‘Soul Surfer’ Bethany Hamil­ton shares life lessons

Shark-at­tack vic­tim talks faith, re­cov­ery at Glas­gow Church

Newark Post - - Local News - By JOSH SHAN­NON jshan­non@ches­pub.com

Af­ter los­ing her left arm in a shark at­tack, it would be easy for Bethany Hamil­ton to la­ment what she lost or wish it had never hap­pened.

How­ever, the surfer whose story grabbed world­wide head­lines and in­spired the 2011 movie “Soul Surfer,” tries not to look at it that way.

“Some­times it is de­sir­able to think of life with two arms. Life would be sim­ple, straight­for­ward and easy,” Hamil­ton told a packed house at Glas­gow Church on April 8. “But even life with two arms isn’t sim­ple, straight­for­ward and easy. We all have our tough times and strug­gles.”

Hamil­ton’s story be­gan in 2003 when, at the age of 13, the aspir­ing pro­fes­sional surfer was at­tacked by a 14-foot tiger shark while surf­ing near her home in Hawaii. She told the crowd that at first she felt sad but quickly turned her de­pres­sion into de­ter­mi­na­tion.

She was back in the ocean just a month af­ter the at­tack and taught her­self how to get on her surf­board and keep her bal­ance with only one arm. Within two years, she won a na­tional ti­tle and in 2007, turned pro.

Now 26, Hamil­ton is pop­u­lar on the speaker cir­cuit and is in­volved in sev­eral char­i­ta­ble ef­forts, in­clud­ing run­ning a camp for young girls who have lost limbs.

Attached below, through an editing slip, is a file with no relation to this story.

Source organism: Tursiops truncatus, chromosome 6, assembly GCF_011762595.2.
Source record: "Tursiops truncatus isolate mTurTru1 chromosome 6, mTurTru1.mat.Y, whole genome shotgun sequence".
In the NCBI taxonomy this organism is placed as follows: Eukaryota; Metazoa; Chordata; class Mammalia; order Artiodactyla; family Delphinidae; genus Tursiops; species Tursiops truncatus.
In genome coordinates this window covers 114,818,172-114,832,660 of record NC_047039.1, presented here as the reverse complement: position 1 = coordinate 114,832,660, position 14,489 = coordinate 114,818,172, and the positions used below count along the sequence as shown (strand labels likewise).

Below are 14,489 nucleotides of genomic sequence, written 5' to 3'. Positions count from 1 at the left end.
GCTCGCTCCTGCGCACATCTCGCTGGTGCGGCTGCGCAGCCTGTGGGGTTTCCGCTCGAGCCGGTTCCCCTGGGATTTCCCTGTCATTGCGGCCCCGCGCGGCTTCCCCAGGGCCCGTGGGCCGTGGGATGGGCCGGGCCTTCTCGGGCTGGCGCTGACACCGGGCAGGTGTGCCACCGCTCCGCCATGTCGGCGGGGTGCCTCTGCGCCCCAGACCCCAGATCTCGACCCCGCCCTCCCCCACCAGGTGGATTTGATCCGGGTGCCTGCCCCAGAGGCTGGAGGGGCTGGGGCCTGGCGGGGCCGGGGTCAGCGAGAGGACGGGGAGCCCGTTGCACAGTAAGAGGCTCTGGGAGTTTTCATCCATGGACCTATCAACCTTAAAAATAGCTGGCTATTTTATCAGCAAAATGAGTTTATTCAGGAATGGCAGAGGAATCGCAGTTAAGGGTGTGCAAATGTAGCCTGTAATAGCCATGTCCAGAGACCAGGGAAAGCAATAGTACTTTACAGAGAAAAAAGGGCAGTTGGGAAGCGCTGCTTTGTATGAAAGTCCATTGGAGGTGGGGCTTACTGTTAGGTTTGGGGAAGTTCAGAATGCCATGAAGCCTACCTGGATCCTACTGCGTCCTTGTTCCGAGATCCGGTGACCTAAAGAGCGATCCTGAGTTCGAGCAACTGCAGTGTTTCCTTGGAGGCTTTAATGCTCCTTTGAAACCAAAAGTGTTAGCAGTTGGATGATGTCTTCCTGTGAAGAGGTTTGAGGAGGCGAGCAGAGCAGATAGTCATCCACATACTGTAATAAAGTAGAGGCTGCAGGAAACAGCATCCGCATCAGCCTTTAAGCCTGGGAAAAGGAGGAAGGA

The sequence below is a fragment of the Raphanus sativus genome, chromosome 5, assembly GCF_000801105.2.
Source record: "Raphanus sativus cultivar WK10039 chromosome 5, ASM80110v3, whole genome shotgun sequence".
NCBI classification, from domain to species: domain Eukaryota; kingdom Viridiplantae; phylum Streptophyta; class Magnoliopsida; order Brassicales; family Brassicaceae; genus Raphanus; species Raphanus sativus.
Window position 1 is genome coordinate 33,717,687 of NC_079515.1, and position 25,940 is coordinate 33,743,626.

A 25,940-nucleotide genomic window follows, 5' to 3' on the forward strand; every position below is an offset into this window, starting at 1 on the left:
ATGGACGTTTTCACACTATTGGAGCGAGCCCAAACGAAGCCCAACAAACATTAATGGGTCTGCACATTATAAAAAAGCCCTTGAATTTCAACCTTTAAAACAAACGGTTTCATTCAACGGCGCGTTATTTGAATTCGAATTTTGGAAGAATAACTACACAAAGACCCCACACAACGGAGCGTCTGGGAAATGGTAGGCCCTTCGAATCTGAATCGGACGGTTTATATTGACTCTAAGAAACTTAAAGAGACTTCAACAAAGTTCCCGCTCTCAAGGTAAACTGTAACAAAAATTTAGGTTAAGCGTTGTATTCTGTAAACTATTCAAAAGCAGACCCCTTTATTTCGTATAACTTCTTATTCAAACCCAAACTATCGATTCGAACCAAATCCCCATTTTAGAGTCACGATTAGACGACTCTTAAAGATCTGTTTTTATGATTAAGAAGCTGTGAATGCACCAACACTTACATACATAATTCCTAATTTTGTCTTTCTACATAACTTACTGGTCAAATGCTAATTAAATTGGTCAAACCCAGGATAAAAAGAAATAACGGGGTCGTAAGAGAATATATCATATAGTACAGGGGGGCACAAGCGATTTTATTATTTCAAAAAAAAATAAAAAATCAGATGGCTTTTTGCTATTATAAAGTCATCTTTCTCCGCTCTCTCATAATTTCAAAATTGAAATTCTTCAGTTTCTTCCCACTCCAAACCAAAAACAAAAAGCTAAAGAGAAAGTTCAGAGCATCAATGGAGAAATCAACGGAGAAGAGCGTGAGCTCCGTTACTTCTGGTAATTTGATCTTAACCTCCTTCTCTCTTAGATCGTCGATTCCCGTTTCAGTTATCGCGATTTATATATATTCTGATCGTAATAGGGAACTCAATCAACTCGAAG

Ex­plain­ing that she doesn’t like to talk about the shark at­tack, Hamil­ton fo­cused most of her pre­sen­ta­tion on the role her faith played in her re­cov­ery.

“I think God has a rea­son for our pain and He wants to carry us through th­ese hard times,” she said.

Hamil­ton noted that her story, and the at­ten­tion it brought her, gave her a plat­form to help oth­ers.

“If by los­ing my arm, I’m then able to share my story with peo­ple who are suf­fer­ing pains and losses, it makes it all worth it,” she said.

The event was or­ga­nized by MARKINC Min­istries, which was founded by Glas­gow Church pas­tor Chuck Bet­ters and his wife, Sharon, af­ter they lost their 16-year-old son Mark in a car ac­ci­dent in 1993.

The Bet­terses record in­ter­views – which they call “re­sources” – with peo­ple who have ex­pe­ri­enced var­i­ous types of loss and tragedy. They then dis­trib­ute the re­sources on­line, on the ra­dio and via CD to help oth­ers through their grief.

Hamil­ton’s visit, which also in­cluded a Satur­day brunch event at Deerfield Country Club, kicked off a new se­ries of re­sources for kids. The Bet­terses recorded an in­ter­view with Hamil­ton talk­ing about body im­age, and other top­ics in the se­ries will in­clude de­pres­sion, bul­ly­ing, cut­ting and eat­ing dis­or­ders.

“Teens by the mil­lions are strug­gling with all sorts of is­sues,” Chuck Bet­ters said. “So many things are be­ing thrown at our young peo­ple, and they don’t know what to do with it.”

Ad­dress­ing the kids in the au­di­ence, Hamil­ton said it can be easy to make bad choices while grow­ing up.

“It’s re­ally im­por­tant to sur­round your­self with peo­ple who up­lift and en­cour­age you,” she said.

NE­WARK POST PHOTO BY JOSH SHAN­NON

Bethany Hamil­ton, the surfer who over­came los­ing her arm in a shark at­tack, holds her 10-month-old son, To­bias, as her hus­band, Adam Dirks, looks on.

NE­WARK POST PHOTO BY JOSH SHAN­NON

Bethany Hamil­ton, the surfer who over­came los­ing her arm in a shark at­tack, speaks at Glas­gow Church.

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